Davidson IB Middle students will not have the hours of their school day pushed back 90 minutes in September, but they will face curtailed bus service. And all students in Charlotte-Mecklenburg Schools will likely see larger class sizes due to teacher layoffs.
That follows Tuesday night’s vote by the Charlotte Mecklenburg school board to approve the recommended budget for the 2010-11 school year.
“We made some tough decisions, but the reductions we made are necessary – with the exception of the teacher cuts, and I’m not done looking for places to save money (to keep teachers),” said Rhonda Lennon, who holds the District 1 seat on the school board, representing north Mecklenburg County, including Davidson.
BUDGET FOR 2010-11
The board vote seeks $332.9 million from the county to keep the public schools running and cover growth. The amount includes $8 million for opening two new high schools, including William A. Hough High in Cornelius.
The school district receives 28 percent of its funding from the county and 56 percent from the state – and is expecting sharp cuts from both. The new budget request has scenarios to deal with reductions, which are expected to be handed down this summer. According to a press release about the vote, “If all the scenarios are put into operation, CMS would make cuts of more than $78 million and reduce its work force by more than 1,000 employees.” About half of those employees will probably be teachers.
Ms. Lennon told DavidsonNews.net that budget reductions will likely be felt across the school district in two ways: new fees to participate in sports and larger class sizes.
“How that plays out depends on the principals,” she said. “You many not necessarily see larger classes, it may mean less teachers available for other things.”
Ms. Lennon seconded the one successful amendment to the budget request: eliminating CMS TV, for a savings of $350,000. She said she had to make the vote while looking into the CMS TV cameras.
“Every cut we make means someone loses their job,” Ms. Lennon noted.
NO CHANGE FOR DIB BELL SCHEDULE
The board backed away from initial plans to save $1.6 million by changing the bell schedules for four magnet schools, including Davidson IB. The savings would have come in bus scheduling that would have pushed back the school day by 90 minutes, or from 9:30 a.m. – 4:30 p.m.
Parents turned out in force to object to the change, and Ms. Lennon said she received a lot of angry comments from her constituents.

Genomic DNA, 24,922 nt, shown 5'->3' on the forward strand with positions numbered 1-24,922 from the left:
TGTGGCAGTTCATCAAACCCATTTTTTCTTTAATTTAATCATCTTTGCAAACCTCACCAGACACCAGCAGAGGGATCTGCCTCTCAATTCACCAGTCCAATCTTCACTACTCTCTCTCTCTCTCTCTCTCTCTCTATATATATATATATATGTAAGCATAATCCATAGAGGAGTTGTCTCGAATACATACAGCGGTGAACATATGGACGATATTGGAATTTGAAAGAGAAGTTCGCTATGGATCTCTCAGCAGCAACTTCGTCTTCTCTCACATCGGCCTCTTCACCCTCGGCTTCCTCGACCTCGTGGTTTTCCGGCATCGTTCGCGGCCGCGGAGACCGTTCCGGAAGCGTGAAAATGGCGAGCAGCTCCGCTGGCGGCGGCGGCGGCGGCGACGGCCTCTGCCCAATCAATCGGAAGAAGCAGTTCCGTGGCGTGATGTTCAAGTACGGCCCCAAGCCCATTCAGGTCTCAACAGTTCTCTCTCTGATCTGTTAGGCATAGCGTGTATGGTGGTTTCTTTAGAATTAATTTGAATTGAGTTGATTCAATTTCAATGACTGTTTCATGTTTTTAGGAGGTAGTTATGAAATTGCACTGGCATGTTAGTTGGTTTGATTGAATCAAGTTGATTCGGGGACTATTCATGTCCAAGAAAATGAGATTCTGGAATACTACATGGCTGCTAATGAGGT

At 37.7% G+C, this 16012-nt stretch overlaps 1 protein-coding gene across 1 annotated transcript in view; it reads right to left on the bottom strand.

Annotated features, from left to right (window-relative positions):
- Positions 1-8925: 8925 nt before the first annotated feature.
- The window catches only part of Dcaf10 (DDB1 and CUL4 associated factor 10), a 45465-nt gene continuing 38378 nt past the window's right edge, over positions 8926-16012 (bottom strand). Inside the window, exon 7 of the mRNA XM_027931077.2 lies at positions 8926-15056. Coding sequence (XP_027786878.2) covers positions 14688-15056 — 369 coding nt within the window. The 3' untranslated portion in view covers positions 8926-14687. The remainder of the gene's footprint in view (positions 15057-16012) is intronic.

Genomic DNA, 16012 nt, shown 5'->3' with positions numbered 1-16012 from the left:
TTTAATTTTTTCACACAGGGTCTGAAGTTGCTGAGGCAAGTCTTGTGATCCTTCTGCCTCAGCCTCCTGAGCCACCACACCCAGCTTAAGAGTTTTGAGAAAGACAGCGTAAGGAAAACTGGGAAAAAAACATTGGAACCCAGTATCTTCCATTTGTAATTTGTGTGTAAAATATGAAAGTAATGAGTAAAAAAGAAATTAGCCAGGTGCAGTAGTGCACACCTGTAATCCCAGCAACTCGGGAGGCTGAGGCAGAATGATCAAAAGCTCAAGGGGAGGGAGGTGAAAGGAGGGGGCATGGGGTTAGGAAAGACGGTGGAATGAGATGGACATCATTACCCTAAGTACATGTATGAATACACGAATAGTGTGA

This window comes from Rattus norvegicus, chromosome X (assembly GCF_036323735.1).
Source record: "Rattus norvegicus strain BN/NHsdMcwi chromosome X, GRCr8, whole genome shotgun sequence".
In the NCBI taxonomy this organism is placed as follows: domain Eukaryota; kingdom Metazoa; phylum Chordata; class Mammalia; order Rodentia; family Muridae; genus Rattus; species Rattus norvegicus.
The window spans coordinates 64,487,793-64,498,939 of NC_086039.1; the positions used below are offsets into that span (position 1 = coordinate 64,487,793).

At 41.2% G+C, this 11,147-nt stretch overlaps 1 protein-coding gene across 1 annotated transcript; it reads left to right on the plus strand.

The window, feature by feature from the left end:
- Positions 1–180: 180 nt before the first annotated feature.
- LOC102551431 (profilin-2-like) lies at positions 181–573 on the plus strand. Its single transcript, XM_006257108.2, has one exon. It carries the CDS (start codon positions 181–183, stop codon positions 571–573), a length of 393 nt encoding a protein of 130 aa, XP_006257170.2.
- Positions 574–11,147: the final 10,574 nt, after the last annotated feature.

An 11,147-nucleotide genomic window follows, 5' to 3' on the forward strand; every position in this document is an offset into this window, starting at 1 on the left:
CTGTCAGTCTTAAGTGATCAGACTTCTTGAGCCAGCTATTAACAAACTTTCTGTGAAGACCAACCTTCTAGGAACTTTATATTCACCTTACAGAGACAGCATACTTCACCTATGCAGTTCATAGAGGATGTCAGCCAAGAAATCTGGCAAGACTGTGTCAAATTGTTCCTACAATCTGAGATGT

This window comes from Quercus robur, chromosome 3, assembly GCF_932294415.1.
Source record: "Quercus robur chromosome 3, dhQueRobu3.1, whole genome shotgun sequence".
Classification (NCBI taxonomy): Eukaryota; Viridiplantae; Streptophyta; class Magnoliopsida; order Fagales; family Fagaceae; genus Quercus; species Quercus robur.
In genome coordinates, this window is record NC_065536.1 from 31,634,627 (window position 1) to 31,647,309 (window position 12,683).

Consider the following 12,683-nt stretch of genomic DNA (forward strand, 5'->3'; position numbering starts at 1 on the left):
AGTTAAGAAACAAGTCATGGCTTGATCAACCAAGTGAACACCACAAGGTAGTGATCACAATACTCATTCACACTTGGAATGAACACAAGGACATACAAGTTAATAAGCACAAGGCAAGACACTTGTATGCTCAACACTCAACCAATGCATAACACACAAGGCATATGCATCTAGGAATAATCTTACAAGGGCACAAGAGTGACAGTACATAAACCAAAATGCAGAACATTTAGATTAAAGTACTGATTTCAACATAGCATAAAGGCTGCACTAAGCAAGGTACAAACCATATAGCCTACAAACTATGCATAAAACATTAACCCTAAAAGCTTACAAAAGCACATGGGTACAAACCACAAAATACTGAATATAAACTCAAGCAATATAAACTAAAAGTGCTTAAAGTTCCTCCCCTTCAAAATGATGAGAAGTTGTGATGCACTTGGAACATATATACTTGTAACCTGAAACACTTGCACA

She then recommended that the district find the savings instead by making students pay fees for Advanced Placement and International Baccalaureate exams, which are taken at the high school level. Ms. Lennon said that would save $1.3 million, and she stressed that students who qualify for free or reduced lunches would not have to pay the fees.
In addition, Ms. Lennon said the four IB coordinators at CMS high schools asked to have their schedules reduced from 12 to 11 months, at a savings of $38,000.
Those changes mean that only one of the four magnets – Marie G. Davis in Charlotte – will see its bell schedule pushed back.
Ms. Lennon said she had two objections to the bell schedule change: parents made decisions about putting their children in magnets without knowing about the bell schedule change, and “we’ve never had a school that starts and ends that late.”
At Davidson IB, principal Jo Karney said the bell schedule presented a hardship to working parents. She is relieved the school will keep its current schedule, with the school day starting at 8 a.m. and ending at 3 p.m.
Tuesday’s budget vote did, however, keep in place plans to set up shuttle stops for students who live more than five miles away from a magnet school. Dr. Karney said the majority of her students live outside the five-mile radius and ride a school bus, so they will be feeling the impact of the board vote.
“It presents new challenges,” she said. “But it’s a ‘single whammy’ rather than a ‘double whammy’ – and it’s the best of the two whammies.”
Once the shuttle stops are confirmed, Dr. Karney said the school will hold parent meetings to discuss carpooling options. The school is also looking at starting an after-school study hall program.
“We will deal with this change and move forward,” she said.